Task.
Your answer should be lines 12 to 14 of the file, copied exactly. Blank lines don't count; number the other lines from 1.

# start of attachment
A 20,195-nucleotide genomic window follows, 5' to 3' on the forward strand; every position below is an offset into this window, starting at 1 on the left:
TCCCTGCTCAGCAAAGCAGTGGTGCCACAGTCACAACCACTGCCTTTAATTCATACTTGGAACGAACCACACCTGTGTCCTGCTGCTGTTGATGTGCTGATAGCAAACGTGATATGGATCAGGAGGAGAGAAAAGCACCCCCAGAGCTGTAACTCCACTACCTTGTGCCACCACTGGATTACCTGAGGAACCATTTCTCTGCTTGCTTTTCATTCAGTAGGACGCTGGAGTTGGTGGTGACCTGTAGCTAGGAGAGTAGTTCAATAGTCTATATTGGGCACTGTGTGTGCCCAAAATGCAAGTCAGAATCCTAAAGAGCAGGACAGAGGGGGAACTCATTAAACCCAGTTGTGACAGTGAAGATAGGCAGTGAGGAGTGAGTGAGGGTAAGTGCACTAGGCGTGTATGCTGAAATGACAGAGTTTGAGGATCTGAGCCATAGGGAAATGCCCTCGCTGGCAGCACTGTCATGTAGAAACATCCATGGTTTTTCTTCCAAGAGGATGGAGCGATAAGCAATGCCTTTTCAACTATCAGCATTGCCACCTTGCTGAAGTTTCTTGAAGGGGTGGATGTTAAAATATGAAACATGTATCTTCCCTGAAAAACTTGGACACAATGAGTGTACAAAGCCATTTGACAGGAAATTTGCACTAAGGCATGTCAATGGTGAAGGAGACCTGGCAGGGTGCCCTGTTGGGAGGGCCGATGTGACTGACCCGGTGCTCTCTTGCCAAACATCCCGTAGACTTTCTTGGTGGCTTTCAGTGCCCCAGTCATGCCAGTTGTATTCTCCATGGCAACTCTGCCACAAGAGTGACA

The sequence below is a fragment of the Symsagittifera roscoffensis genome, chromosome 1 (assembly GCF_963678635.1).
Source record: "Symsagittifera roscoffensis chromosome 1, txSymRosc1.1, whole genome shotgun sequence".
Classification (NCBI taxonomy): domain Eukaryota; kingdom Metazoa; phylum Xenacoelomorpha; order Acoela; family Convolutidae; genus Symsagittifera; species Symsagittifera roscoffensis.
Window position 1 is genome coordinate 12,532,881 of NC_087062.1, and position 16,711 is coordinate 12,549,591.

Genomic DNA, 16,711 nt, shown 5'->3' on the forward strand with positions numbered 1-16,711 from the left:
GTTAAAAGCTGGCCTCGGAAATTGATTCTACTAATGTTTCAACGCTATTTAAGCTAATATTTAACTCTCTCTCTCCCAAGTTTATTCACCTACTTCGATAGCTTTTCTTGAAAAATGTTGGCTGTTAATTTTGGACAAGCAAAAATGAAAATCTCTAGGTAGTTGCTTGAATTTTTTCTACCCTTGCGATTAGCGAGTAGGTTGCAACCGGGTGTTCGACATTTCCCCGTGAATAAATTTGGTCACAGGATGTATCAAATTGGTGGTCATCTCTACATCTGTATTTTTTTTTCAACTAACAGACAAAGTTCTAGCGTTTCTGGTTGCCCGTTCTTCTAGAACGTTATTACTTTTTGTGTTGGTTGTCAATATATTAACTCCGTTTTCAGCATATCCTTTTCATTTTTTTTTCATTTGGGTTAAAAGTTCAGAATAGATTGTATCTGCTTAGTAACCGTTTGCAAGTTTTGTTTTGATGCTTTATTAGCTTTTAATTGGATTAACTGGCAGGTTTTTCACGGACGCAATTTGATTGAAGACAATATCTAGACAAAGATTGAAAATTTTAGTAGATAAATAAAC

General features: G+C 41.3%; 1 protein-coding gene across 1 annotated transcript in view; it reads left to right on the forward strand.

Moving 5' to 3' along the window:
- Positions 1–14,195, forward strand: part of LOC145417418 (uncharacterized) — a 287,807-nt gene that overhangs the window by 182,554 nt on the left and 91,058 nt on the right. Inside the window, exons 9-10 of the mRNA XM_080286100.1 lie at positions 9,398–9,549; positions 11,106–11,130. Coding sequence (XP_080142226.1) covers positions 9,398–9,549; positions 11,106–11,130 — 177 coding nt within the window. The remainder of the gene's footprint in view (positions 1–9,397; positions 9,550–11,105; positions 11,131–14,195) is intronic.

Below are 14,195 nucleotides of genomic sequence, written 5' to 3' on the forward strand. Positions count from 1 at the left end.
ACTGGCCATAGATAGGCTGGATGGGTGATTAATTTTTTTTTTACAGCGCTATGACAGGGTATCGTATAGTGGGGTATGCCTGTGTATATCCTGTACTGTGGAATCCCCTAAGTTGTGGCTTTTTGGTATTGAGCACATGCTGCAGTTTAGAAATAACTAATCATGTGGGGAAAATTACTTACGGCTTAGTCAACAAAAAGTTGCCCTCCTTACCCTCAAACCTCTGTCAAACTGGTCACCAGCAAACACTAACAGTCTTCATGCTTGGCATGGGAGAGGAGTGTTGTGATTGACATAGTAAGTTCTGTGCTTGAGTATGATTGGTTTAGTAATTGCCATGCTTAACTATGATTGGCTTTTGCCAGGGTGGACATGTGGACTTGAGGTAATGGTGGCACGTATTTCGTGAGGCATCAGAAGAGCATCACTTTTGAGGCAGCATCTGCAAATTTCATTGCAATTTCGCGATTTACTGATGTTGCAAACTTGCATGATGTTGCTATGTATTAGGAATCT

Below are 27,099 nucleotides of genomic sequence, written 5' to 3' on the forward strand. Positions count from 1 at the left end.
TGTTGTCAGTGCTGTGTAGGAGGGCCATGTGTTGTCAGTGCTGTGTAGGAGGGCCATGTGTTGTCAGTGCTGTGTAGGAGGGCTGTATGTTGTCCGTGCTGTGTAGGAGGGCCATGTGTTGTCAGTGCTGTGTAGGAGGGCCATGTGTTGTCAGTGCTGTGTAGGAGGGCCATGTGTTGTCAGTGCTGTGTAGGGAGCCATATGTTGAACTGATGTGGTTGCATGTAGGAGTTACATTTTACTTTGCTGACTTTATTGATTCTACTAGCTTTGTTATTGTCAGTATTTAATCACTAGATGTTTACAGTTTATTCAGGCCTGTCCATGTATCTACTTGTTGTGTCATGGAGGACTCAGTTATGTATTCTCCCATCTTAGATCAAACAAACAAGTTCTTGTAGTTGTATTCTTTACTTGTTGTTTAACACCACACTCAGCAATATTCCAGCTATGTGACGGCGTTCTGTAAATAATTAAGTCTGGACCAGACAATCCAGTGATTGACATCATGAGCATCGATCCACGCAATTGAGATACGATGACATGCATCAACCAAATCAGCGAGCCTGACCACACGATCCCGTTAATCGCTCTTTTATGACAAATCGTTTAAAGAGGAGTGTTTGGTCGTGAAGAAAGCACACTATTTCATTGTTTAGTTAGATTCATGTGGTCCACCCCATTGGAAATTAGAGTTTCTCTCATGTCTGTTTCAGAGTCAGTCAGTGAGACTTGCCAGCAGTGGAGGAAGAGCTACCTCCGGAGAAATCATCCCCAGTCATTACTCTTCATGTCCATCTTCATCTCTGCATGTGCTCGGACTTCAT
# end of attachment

Below are 14,195 nucleotides of genomic sequence, written 5' to 3' on the forward strand. Positions count from 1 at the left end.
ACTGGCCATAGATAGGCTGGATGGGTGATTAATTTTTTTTTTACAGCGCTATGACAGGGTATCGTATAGTGGGGTATGCCTGTGTATATCCTGTACTGTGGAATCCCCTAAGTTGTGGCTTTTTGGTATTGAGCACATGCTGCAGTTTAGAAATAACTAATCATGTGGGGAAAATTACTTACGGCTTAGTCAACAAAAAGTTGCCCTCCTTACCCTCAAACCTCTGTCAAACTGGTCACCAGCAAACACTAACAGTCTTCATGCTTGGCATGGGAGAGGAGTGTTGTGATTGACATAGTAAGTTCTGTGCTTGAGTATGATTGGTTTAGTAATTGCCATGCTTAACTATGATTGGCTTTTGCCAGGGTGGACATGTGGACTTGAGGTAATGGTGGCACGTATTTCGTGAGGCATCAGAAGAGCATCACTTTTGAGGCAGCATCTGCAAATTTCATTGCAATTTCGCGATTTACTGATGTTGCAAACTTGCATGATGTTGCTATGTATTAGGAATCT

Below are 27,099 nucleotides of genomic sequence, written 5' to 3' on the forward strand. Positions count from 1 at the left end.